When Drugs Collide Health Can Suffer

Armen Hareyan's picture

Cardiovascular medications help to prevent heart attack and stroke, saving many people from the number-one killer in the United States. But taking certain over-the-counter drugs or herbal remedies along with them can cause the prescribed cardiovascular drugs to lose their effectiveness or to increase their potency in ways that can be beneficial or harmful.

That's why it is vital for patients to tell their doctors all the medications and herbal products they are taking, says Wei Lau, M.D., clinical associate professor of anesthesiology who directs adult cardiac anesthesia at the University of Michigan Health System.

"It is very important for you to inform your physician of over-the-counter medications, herbal medications and prescribed medications because of the potential drug to drug interaction or herbal to drug interaction," he says.

In particular, he says people should be aware of the interaction between two common, over-the-counter painkiller drugs, and between a popular blood-thinning drug and an herbal remedy.

Estimates show that about 30 percent of the U.S. population takes some form of cardiovascular drugs, such as blood pressure-reducing and cholesterol-lowering medications, Lau says.

"With all these patients taking cardiovascular medications, a majority of them do inform their physicians of all the medications they're taking. But not all of them do," Lau says.


When taking aspirin to prevent heart attacks or strokes, he says, people should be aware that ibuprofen and some other painkillers called non-steroidal anti-inflammatories will eliminate the protective effect of aspirin.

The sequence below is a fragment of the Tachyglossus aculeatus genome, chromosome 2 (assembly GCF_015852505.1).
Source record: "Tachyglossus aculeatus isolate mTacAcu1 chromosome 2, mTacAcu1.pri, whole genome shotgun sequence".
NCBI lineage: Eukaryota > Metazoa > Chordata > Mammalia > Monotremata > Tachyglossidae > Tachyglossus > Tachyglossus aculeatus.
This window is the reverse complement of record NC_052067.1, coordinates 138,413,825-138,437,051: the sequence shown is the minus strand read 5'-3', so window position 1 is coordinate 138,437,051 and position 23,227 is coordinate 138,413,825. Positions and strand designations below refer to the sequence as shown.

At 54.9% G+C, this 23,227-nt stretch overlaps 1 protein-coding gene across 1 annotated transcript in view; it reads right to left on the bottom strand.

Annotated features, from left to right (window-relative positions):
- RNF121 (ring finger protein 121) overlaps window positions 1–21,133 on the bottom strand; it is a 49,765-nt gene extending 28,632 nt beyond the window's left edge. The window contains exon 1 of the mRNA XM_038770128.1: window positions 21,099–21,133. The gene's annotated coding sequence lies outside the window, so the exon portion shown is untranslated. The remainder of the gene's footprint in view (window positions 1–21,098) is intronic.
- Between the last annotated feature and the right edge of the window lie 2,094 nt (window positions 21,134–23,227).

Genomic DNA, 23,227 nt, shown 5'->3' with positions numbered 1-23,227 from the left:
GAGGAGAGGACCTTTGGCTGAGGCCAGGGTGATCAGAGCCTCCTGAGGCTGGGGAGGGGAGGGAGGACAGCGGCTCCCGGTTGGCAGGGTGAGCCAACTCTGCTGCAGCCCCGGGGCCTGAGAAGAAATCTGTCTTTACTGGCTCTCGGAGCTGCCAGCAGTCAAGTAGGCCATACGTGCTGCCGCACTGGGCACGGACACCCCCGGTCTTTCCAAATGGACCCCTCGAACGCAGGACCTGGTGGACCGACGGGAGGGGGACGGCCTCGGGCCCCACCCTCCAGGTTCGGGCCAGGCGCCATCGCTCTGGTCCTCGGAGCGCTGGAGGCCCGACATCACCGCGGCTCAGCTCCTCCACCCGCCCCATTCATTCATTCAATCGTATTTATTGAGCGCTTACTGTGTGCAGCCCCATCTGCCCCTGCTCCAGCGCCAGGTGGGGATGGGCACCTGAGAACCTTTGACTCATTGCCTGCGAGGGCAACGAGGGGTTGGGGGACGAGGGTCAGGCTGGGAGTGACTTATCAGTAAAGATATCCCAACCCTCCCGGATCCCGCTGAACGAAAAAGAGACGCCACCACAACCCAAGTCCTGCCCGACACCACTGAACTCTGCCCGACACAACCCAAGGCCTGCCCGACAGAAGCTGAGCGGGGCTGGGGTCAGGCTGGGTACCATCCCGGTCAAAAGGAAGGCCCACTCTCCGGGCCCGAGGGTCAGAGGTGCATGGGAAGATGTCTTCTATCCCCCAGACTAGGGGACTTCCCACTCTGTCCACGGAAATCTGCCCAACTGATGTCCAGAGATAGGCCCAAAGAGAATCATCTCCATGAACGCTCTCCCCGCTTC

He also notes that his recent research indicates that the popular herbal remedy St. John's wort, commonly used for the treatment of depression, appears to amplify the action of the blood-thinning drug clopidogrel, sold as Plavix.

When ibuprofen or other non-steroidal anti-inflammatories have to be taken with aspirin due to chronic pain, Lau says, physicians may initially substitute acetaminophen, sold as Tylenol which doesn't take away the heart-protecting effect of aspirin. Alternatively, ibuprofen or non-steroidal anti-inflammatories and aspirin can be administered at different times of the day to ensure that the protective aspects of the aspirin is not taken away.

Lau has been studying how Plavix, which prevents heart attacks or strokes by keeping the platelets in the blood from sticking together, is affected by the herbal remedy St. John's wort, which is marketed as an antidepressant and mood enhancer, in subjects who inherently do not respond to Plavix. Recently, he and his colleagues reported the combination makes the blood even thinner than with Plavix alone.

Lau and his colleagues caution that a potential for an increased risk of bleeding may occur among patients who normally respond to Plavix, and who currently are taking both this prescription medication and St. John's wort.

"If Plavix is effectively preventing the platelets in your blood stream from sticking together," Lau says, "you should not be taking St. John's wort."

But it also means that patients who are known to be resistant to Plavix